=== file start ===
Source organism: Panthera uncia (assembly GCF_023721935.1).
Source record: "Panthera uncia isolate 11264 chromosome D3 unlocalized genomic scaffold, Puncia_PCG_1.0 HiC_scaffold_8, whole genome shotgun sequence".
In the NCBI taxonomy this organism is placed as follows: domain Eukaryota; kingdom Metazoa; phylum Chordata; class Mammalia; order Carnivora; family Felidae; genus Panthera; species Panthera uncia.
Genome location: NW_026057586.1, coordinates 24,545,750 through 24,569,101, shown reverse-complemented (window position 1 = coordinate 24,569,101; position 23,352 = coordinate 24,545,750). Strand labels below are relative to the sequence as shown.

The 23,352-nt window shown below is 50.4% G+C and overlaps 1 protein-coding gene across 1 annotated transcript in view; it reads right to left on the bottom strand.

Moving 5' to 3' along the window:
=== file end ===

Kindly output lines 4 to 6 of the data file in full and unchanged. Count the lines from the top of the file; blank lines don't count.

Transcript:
Genome location: NW_026057586.1, coordinates 24,545,750 through 24,569,101, shown reverse-complemented (window position 1 = coordinate 24,569,101; position 23,352 = coordinate 24,545,750). Strand labels below are relative to the sequence as shown.

The 23,352-nt window shown below is 50.4% G+C and overlaps 1 protein-coding gene across 1 annotated transcript in view; it reads right to left on the bottom strand.

Moving 5' to 3' along the window: